“Literature and history, those two great branches of human learning, records of human behavior, human thought, are less and less valued by the young, and by educators, too. Yet from them one may learn how to be a citizen and a human being. We may learn how to look at ourselves, and at the society we live in, in that calm, cool, critical, and collected way which is the only possible stance for a civilized human being, or so have said all the philosophers and the sages.
“But all the pressures go the other way, towards learning only what is immediately useful, what is functional. More and more the demand is for people to be educated to function in an almost completely temporary stage of technology. Educated for the short term.
“We have to look at the word “useful” again. In the long run, what is useful is what survives, revives, comes to life in different contexts. It may look now as if people educated to use our newest technologies efficiently are the world’s elite, but in the long run I believe that people educated to have, as well, that point of view that used to be described as humanistic — the long-term, overall, contemplative point of view — will turn out to be more influential. Simply because they understand more what is going on in the world.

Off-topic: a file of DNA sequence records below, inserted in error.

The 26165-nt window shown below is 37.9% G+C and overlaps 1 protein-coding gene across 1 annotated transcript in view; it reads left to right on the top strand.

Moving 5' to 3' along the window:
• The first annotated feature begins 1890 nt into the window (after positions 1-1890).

“It is not that I undervalue the new technicians. On the contrary, it is only that what they know is by definition a temporary necessity.
“To my mind the whole push and thrust and development of the world is towards the more complex, the flexible, the open-minded, the ability to entertain many ideas, sometimes contradictory, in one’s mind at the same time. We are seeing now an example of the price society must pay for insisting on orthodox, simple-minded, slogan thinking: the Soviet Union is a creaking, anachronistic, inefficient, barbaric society, because its type of Communism outlaws flexibility of thought.
“…Looking back, I see what a great influence an individual may have, even an apparently obscure person, living a small, quiet life. It is individuals who change societies, give birth to ideas, who, standing out against tides of opinion, change them.”
— Doris Lessing, “Prisons We Choose to Live Inside,” 1987